Friday, 27 April 2018

My chillis are recovering

This year my chillis got off to a bad start. They germinated OK and did well enough under the lights for their first few days, and soon grew big enough for me to pot them on into 7cm pots. At this point things started to go wrong. We were away from home for several days on two occasions during April and the plants stayed indoors on the windowsills, because I didn't think it reasonable to ask my Garden Helpers to move them in and out twice a day (and more often if the weather were to change suddenly). At this stage I usually like to begin hardening them off by taking them outside for a few hours a day if the weather permits, and it was probably this that prompted me to rush them outside on the first sunny day we had once we got home from our first trip.

Chillis outdoors, 5th April

The plants were definitely not strong enough for me to leave them outside during our recent trip to Seville, so the same indoor regime was instituted. On our return from Seville I was really worried: the plants looked very weak and sickly, with many pale leaves, and some that were shrivelled and brown at the edges.

I have thought carefully about what went wrong and have concluded that there are two possible explanations. The first is that the plants were adversely affected by their sudden outing into the sun as described above. Maybe the sun was too strong for them, or the sudden transition from indoors to bright sunlight was just too much? The other possible cause is poor choice of compost. When I re-potted the plants into the 7cm pots I only had a little amount of John Innes No.1 compost (specially formulated for seeds and seedlings) so for most of the plants I used John Innes No.2, because I had a whole bag of that. This was a mistake, because the JI No.2 is intended for more mature plants. It contains more nutrients and has a heavier, denser texture than the No.1 and it doesn't drain so well.

Anyway, it was time to mount a rescue operation! The day after we got back from Seville I went and bought some multi-purpose compost and re-potted all the chillis a second time. As I suspected, their compost was very wet and "claggy", so when putting them in the new compost I didn't water them in like I would normally have done, but left them for a few days to dry out. I have also been super-careful with attempting to give them the best conditions in which to grow - moving them into the shade when the sun is very strong (as it was for several days last week), and bringing them indoors at night-time. I'm pleased to report that most of them are looking a lot better now.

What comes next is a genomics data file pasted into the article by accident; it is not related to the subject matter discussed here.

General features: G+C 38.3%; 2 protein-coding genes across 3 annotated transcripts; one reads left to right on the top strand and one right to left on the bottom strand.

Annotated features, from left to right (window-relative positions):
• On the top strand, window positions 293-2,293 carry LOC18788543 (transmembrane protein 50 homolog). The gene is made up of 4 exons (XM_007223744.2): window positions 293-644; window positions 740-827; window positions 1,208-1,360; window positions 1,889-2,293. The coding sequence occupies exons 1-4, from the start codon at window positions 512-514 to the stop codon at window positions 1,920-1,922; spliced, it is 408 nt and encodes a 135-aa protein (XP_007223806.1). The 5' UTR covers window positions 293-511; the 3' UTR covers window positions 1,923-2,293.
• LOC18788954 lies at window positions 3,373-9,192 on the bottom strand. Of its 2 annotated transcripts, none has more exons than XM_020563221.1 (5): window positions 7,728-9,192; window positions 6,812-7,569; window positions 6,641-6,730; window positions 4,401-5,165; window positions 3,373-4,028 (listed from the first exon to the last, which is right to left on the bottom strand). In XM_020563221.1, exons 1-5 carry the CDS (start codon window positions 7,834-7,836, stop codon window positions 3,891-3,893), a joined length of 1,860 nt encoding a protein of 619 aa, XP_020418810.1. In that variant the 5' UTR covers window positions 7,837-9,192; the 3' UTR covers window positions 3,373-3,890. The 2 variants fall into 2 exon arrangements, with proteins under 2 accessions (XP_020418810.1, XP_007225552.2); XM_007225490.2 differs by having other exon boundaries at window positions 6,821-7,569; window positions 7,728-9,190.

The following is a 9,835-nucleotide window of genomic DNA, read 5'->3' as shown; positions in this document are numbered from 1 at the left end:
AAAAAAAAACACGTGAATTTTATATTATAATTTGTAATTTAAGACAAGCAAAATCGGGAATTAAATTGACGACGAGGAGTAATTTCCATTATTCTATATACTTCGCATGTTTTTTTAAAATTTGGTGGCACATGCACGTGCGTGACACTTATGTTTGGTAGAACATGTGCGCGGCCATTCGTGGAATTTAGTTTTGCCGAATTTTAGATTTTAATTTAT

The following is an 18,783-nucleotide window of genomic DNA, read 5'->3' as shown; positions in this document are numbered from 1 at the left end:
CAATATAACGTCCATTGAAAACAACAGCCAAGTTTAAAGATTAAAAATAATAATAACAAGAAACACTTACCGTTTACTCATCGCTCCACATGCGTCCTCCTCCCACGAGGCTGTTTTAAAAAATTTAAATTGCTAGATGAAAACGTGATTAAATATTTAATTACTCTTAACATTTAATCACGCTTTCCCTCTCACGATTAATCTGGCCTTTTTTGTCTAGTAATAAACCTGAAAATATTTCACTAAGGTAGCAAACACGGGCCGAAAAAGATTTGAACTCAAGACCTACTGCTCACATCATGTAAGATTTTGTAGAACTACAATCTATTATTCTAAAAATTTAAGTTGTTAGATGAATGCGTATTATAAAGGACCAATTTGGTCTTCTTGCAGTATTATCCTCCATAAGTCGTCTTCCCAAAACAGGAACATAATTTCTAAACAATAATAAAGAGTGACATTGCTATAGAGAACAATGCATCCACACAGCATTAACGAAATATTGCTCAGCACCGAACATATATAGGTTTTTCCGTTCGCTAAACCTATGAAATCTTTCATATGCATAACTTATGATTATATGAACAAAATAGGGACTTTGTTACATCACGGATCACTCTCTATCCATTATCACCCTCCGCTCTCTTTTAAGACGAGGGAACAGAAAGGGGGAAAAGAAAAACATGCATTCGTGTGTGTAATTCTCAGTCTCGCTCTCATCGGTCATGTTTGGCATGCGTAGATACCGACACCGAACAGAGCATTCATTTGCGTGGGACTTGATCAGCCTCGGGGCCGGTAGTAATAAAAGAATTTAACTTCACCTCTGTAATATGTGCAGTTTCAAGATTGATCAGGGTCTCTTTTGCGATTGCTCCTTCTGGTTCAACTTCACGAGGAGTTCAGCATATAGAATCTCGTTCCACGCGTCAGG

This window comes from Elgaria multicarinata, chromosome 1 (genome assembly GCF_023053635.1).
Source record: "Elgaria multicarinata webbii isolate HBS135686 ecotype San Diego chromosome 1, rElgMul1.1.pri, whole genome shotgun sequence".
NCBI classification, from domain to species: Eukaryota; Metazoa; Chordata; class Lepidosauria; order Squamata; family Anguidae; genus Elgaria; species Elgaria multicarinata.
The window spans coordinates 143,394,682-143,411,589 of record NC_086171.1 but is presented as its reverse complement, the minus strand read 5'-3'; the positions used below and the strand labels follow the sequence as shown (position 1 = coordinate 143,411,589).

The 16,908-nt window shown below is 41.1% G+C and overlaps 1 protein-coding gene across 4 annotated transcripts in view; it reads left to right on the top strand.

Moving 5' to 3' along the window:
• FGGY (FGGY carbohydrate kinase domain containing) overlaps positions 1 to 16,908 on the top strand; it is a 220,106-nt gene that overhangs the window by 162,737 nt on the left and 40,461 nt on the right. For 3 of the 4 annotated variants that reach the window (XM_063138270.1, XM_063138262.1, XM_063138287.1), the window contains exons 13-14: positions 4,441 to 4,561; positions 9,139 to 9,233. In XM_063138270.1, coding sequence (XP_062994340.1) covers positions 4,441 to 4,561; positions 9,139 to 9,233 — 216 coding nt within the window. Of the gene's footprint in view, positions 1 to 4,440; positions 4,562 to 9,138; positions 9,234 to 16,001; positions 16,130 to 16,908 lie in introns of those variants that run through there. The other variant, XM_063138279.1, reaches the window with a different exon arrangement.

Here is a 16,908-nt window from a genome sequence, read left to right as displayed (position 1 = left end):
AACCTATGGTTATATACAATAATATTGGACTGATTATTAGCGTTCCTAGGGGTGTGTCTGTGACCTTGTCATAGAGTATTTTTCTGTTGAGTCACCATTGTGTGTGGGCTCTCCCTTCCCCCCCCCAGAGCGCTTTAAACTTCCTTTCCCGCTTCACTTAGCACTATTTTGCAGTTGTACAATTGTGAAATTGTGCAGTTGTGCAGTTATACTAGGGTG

Most of the plants are beginning to produce new growth, although they have also shed a fair few of the damaged leaves.

It was a close call, but I think I will still have enough plants to meet my requirements. I originally had 38 seedlings, with a view to keeping about 16 - 20 of them. This is in addition to the over-wintered mature plants, of which I have 5.

Over-wintered "Aji Benito"

These ones don't look too bad, do they?

"Whippet's Tail"

"Greek Chilli" (official name not known)


The moral of this tale is "Don't take shortcuts"! Little plants (especially ones originally from tropical climes, such as chillis) are delicate things and need to be looked after properly. You would think that I would know this by now, wouldn't you?


  1. The will to survive is strong which is fortunate this year

  2. Your sunburn/cold/wet roots analysis is convincing. I would say the moral of the tale was that you kept a close eye on progress and intervened at the first sign of trouble! I am intrigued to know how overwintered plants perform (fruit) in subsequent year(s). (My first attempt to overwinter has failed through neglect, so I would be interested in your experience before embarking on that course again.)

    1. Mal, for the past few years I have managed to over-winter a few chilli plants. It's hard work though - a constant battle with warmth, hydration and aphids. Those that do survive usually produce fruit earlier than new plants grown from seed, and are sometimes bigger. This year the self-watering devices I used were very successful and I would recommend using them.

  3. Great read, always overwintered & found the plants produced more fruit (due to size) & have managed to keep one chilli for 3 years, living in Turkey now so somewhat spoilt for sunshine hours,I lost 5 reapers I started in November due to brining in & out (heavy rains ) I managed to drop & lose the just germinated seeds, 5 I started in January doing fine and should flower next month, thanks for posting.


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